ISSN (Print) - 0012-9976 | ISSN (Online) - 2349-8846

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Innovations in Public Administration in India

Innovations in public service could be a core driver for ensuring that public administration becomes competitive, efficient, cost-effective and accountable to the citizenry. This state of innovation in India is analysed through the Prime Minister’s Awards for Excellence in Public Administration for the period 2005–06 to 2016–17. The analysis shows that most of the innovations are management innovations, followed by technological innovations. They indicate some degree of direction in good governance and replicability. There is also need for some scouting mechanism for public administration innovations and for providing a replicable yet flexible template to promote them across the country.

Braverman’s Legacy

Capitalism has countered the possibility of organised labour’s opposition to the deskilling and degradation of labour in terms of wages and labour power. This has occurred due to the implementation of global information technology and the imposition of international policies that ensure the free movement of capital and, to a lesser degree, the free movement of labour. This article attempts to explore, through the lens of Harry Braverman’s seminal work, the idea that skill degradation is not about the replacement of total aggregate labour by automation, but rather one of the means by which capital ensures that there is continued division and internal conflict of labour itself within and between national borders, and that labour competes with automated systems in terms of profitability.

Has Disability Risen among the Elderly in India?

An analysis of disability among the elderly and its covariates during the period 2005–12 is provided using data from the two rounds of the nationally representative India Human Development Survey, conducted in 2005 and 2012. The increase in life expectancy has not translated into a healthier life, as prevalence of disabilities, their severity, and their association with non-communicable diseases have risen. Given the lack of access to assistive devices, specialised medical services, rehabilitation, and stigma attached to disability, the temptation to offer simplistic but largely medical solutions must be resisted. Instead, a multidimensional strategy is needed that helps the elderly overcome physical and socio-economic barriers as well as address the issues related to prevention and treatment of their underlying health conditions.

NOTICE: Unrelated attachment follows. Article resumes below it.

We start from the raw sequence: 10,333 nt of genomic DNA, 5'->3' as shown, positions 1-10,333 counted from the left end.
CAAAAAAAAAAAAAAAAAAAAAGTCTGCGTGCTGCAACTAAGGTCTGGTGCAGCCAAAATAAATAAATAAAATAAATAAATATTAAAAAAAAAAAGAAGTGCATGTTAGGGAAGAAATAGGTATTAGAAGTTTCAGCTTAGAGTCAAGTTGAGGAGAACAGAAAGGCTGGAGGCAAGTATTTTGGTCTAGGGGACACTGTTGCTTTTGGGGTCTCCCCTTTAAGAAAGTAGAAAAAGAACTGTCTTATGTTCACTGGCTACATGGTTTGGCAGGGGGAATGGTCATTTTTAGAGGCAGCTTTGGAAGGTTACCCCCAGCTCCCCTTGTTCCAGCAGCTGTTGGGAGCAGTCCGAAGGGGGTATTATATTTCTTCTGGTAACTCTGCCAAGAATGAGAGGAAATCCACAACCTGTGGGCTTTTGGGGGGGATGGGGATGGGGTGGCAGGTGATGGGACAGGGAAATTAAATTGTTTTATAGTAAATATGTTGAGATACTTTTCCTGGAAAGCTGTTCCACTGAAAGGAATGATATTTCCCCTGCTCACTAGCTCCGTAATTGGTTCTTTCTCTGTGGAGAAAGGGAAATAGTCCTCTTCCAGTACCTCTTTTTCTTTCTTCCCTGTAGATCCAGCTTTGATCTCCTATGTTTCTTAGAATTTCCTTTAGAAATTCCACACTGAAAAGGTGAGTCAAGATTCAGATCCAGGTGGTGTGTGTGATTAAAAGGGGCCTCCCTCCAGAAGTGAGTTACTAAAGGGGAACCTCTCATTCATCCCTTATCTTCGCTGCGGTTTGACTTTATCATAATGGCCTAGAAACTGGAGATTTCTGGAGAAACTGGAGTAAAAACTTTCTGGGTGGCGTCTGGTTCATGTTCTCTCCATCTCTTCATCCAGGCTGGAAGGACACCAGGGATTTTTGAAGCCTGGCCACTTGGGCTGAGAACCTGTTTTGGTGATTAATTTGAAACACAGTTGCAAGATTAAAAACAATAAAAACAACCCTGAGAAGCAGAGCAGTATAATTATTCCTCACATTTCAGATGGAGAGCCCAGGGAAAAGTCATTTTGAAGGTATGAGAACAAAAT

Gold Jewellery Making and Migrant Labour Force in Kerala

The extent of the gold jewellery market in Kerala has widened and consumption patterns have drastically altered. The increasing presence of migrant workers in the industry is a direct consequence of the deregulation of the gold industry in the early 1990s. While resorting to a labour process framework, this paper elucidates the process of recruitment and the composition of workforce. The empirical data is based on the findings and observations gathered through intensive fieldwork conducted during the course of three years, from 2010 to 2013, in the gold jewellery making industry in Thrissur and Kozhikode districts. This work also relies on a larger data set, the Inter-State Migrant Survey conducted by the Centre for Development Studies in 2012, which collected data on migrant workers from four districts of Kerala.